One of the few bright spots of the pandemic has been the ability to get a parking spot in Mill Valley on any day of the week, at any time of day, without fail.

But that’s not exactly to the benefit of the Mill Valley Police Department’s budget, which is built on parking-related revenues and has been facing “a budget deficit that is not sustainable,” says Police Chief Rick Navarro. “The desired outcome is to stabilize revenue. We want to be cost neutral.”

Navarro asked the Mill Valley City Council this week for a series of infrastructure upgrades that would increase revenue, stimulate parking turnover and provide more options for residents and guests to pay for parking. The council approved each of his requests:

• Upgrade the IPS Group’s smart meters’ network from 2G to 4G.

• Add Near Field Communication technology that allows customers to add money to their meter via smartphone.

• Increase street parking meter rates to $2.50 per hour and offer a lower $1.50 per hour rate in parking lots like the large lot behind the commercial buildings on Miller Avenue between Sunnyside and Throckmorton avenues, in an effort to increase turnover in high priority areas and encourage longer-term, off-street parking with variable rates. “We support parking rates that would push parking to less used areas like the one behind D’Angelo’s,” Hunter Moore, board chair of the Mill Valley Chamber, told the council.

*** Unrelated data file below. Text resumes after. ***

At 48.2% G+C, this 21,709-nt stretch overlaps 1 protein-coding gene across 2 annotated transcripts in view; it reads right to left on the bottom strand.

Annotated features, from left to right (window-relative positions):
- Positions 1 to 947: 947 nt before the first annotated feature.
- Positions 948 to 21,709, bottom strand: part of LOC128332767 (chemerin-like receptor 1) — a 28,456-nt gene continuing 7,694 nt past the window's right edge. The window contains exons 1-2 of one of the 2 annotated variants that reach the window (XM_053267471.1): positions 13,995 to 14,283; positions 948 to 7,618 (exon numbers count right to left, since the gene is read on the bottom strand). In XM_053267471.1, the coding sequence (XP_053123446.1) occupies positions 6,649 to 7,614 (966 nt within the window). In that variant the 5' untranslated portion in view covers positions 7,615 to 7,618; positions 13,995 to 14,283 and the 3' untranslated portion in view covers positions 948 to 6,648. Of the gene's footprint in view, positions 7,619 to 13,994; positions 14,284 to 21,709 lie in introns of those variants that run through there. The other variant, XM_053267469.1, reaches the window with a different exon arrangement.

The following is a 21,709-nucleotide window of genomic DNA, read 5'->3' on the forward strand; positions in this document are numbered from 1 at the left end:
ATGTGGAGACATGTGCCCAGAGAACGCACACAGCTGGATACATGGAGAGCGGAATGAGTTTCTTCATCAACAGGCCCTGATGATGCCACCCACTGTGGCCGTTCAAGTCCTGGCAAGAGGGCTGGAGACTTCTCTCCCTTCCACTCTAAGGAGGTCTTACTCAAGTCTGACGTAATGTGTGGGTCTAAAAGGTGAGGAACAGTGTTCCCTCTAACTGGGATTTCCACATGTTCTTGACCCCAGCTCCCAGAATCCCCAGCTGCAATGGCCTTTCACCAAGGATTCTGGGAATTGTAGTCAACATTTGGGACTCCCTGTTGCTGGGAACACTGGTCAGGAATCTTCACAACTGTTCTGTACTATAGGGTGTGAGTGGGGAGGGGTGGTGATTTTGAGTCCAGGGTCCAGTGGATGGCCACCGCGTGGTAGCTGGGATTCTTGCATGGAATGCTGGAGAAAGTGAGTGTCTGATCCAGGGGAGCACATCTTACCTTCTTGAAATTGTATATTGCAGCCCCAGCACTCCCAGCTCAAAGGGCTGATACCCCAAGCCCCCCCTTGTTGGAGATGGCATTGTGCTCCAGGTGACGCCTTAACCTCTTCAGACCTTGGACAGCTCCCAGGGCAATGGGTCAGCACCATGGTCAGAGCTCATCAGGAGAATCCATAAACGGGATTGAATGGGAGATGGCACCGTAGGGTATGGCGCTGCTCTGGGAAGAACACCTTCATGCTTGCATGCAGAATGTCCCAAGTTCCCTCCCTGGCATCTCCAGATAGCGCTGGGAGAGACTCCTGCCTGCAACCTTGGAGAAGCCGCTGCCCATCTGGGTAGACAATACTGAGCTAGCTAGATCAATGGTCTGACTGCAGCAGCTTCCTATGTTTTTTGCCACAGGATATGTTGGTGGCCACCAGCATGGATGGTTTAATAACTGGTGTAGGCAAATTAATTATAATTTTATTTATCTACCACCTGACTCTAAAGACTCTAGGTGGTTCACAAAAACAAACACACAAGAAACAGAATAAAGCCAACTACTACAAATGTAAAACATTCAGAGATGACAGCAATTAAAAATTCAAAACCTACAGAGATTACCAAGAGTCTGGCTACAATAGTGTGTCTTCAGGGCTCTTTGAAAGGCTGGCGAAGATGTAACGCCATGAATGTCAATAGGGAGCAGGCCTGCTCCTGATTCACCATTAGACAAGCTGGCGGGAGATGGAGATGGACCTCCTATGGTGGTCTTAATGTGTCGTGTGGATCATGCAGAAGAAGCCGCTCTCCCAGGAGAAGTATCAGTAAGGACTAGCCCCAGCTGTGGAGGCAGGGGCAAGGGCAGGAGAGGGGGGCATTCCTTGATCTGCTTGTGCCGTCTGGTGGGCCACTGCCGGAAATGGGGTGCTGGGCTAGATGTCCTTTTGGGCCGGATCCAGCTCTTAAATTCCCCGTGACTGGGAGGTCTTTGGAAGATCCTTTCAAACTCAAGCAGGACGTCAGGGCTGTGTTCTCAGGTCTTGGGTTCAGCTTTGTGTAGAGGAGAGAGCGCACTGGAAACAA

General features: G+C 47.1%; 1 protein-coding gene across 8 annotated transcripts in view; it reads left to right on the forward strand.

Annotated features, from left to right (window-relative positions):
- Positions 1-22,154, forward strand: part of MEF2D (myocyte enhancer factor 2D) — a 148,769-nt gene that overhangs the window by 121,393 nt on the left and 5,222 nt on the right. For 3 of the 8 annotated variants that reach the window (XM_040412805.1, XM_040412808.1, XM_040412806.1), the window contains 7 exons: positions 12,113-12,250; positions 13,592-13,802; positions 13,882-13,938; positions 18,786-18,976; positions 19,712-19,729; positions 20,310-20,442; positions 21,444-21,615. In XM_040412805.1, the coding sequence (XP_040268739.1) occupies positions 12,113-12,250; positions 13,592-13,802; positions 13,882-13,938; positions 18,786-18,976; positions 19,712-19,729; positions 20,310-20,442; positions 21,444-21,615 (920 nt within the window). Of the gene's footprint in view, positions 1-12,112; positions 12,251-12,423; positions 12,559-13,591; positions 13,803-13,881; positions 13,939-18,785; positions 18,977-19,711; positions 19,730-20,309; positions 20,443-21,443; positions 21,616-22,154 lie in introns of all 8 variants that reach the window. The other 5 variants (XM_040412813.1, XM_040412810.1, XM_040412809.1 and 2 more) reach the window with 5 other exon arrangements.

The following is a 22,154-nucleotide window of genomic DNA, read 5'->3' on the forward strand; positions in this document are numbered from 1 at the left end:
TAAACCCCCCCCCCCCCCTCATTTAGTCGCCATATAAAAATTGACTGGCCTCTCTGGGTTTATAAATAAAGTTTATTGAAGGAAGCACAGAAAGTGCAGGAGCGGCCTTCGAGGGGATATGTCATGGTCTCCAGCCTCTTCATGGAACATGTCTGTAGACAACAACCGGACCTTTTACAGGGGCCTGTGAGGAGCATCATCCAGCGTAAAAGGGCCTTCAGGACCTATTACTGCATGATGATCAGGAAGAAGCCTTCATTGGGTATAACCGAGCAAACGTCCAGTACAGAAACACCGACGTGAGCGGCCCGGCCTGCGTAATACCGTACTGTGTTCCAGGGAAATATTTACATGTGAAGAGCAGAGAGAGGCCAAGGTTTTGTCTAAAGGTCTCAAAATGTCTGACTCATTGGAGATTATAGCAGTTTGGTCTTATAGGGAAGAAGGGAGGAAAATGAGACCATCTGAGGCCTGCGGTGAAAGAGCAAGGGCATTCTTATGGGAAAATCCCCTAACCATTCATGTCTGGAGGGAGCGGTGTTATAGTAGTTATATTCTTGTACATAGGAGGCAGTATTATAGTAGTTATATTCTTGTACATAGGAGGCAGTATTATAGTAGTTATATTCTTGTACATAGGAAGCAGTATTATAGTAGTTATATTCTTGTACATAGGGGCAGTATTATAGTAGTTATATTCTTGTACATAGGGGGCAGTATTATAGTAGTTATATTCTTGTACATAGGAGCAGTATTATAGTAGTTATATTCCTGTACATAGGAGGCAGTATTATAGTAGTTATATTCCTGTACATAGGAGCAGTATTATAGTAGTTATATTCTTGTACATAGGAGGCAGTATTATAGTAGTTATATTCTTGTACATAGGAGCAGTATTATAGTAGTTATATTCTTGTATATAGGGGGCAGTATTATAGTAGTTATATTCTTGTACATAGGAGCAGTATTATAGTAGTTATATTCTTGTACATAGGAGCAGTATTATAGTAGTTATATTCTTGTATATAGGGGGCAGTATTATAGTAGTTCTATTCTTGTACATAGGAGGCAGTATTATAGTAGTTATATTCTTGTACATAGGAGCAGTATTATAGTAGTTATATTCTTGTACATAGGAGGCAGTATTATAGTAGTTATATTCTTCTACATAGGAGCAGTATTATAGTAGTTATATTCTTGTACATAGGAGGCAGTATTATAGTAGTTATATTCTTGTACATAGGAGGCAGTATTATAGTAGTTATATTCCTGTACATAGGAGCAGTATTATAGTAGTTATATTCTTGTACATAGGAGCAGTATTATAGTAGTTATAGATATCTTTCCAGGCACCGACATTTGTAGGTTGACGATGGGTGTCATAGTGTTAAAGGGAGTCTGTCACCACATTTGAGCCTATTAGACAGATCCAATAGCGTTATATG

• Increase parking citation fines across an array of types of violations. For instance, increase the fine for an expired meter from $28 to $40.

• Increase the RSVP permit program rates to $50 for the first two vehicles and $67 for the third and fourth vehicles, and step that up to $75 in 2023.
• Increase the residential parking permit stickers to $30.

Lastly, the council authorized the purchase of Automated License Plate Recognition system, which will allow the department to glean critical data around who parks where, why and when, and thus be able in the future to change certain parking designations in response to usage patterns.

The council declined, at least for now, to authorize annual increases to those aforementioned rates based on the Consumer Price Index, as councilmembers preferred to have the ALPR, and the data it gleans on parking usage through city limits, dictate possible rate hikes in the future. Navarro indicated that 3-6 months would be enough time for the department garner enough data.

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